Mapping into STM-1 frames

SOH AU-4 pointer points to first byte of VC SOH P O H VC-4 (Virtual container)

Virtual container “floats” within the payload of STM-1 frames

POH = Path overhead


260 bytes

Filling of STM-1 payload in practice
In reality, the STM-1 payload is filled like this:


STM-1 frame N

Beginning of virtual container


Path overhead bytes

STM-1 frame N+1

Beginning of next virtual container

SDH pointer adjustment (1)
When VC-4 clock rate is larger than STM-1 clock rate => pointer value is shifted forward three bytes SOH Pointer value updated SOH old new VC-4 (Virtual container)

Three “empty” bytes are inserted here

SDH pointer adjustment (2)
When VC-4 clock rate is smaller than STM-1 clock rate => pointer value is shifted back three bytes SOH Pointer value updated VC-4 (Virtual container) AU-4 pointer Three VC bytes are stored here STM-1 payload old new

Payload mapping
STM-1 can carry 63 E1 signals. SDH systems nowadays also carry ATM and IP traffic.


More about SDH…
• SDH pocket guide (there is a link to this material on the course home page) • • Section 4.4.1 in ”Understanding Telecommunications 1” by Ericsson Telecom, Telia and Studentlitteratur 1998 (the corresponding online course is sometimes available at

Subscriber signalling
PSTN Switching in exchanges Transmission (PDH, SDH)

Subscriber signalling (analog or ISDN=DSS1)

Networkinternal signalling (SS7)

Databases in the network (HLR)

Analog subscriber signalling
The calling party (user A) tells the local exchange to set up (disconnect) a call by generating a short (open) circuit in the terminal => off-hook (on-hook) operation. The dialled called party (user B) number is sent to the local exchange in form of Dual Tone Multi-Frequency (DTMF) signal bursts. Alerting (ringing) means that the local exchange sends a strong sinusoid to the terminal of user B. In-channel information in form of audio signals (dial tone, ringback tone, busy tone) is sent from local exchange to user. User can send DTMF information to network.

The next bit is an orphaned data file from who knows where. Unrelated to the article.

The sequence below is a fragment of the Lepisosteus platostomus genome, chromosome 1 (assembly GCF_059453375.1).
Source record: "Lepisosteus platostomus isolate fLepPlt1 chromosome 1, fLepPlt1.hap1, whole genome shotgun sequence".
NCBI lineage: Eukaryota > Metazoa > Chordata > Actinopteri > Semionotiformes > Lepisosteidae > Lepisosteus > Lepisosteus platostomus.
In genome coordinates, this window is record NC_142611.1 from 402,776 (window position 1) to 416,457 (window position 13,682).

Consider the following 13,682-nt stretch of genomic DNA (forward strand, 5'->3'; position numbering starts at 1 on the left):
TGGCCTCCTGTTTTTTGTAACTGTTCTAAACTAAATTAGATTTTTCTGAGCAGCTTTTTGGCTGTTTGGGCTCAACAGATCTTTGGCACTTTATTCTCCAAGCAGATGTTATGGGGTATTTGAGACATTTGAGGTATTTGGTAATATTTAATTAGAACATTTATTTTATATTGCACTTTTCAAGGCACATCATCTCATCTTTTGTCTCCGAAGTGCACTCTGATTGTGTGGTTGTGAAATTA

3 4

Analog subscriber signalling in action
User A Off-hook Dial tone B number LE A SS7 signalling (ISUP) LE B User B
LE = local exchange

Ringing signal Off-hook (user B answers)

Ringback tone (or busy tone) Connection established

ISDN subscriber signalling in action
User A Off-hook B number
Setup Call proc

LE A SS7 signalling (ISUP)


User B
DSS1 signalling messages Setup Alert

Ringing Off-hook (user B answers)

Tones generated in terminal

Alert Conn Conn

Connection established

What does ISDN originally mean?
1. End-to-end digital connectivity 2. Enhanced subscriber signaling
Idea originated in the 1980’s

3. A wide variety of new services (due to 1 and 2) 4. Standardized access interfaces and terminals ISDN is not a “new” network separated from the PSTN. Interworking with “normal” PSTN equipment is very important. interaction is possible

ISDN terminal

PSTN terminal

PSTN vs. ISDN user access
PSTN 300 … 3400 Hz analog transmission band “Poor-performance” subscriber signaling 2 x 64 kbit/s digital channels (B channels) 16 kbit/s channel for signaling (D channel) => Digital Subscriber Signalling system nr. 1 (DSS1) 30 x 64 kbit/s digital channels (B channels) 64 kbit/s channel for signaling (D channel) Mainly used for connecting private branch exchanges (PBX) to the PSTN.

Basic Rate Access ISDN Primary Rate Access ISDN

End-to-end digital signalling

User interface Q.931


User interface Q.931




Q.921 I.430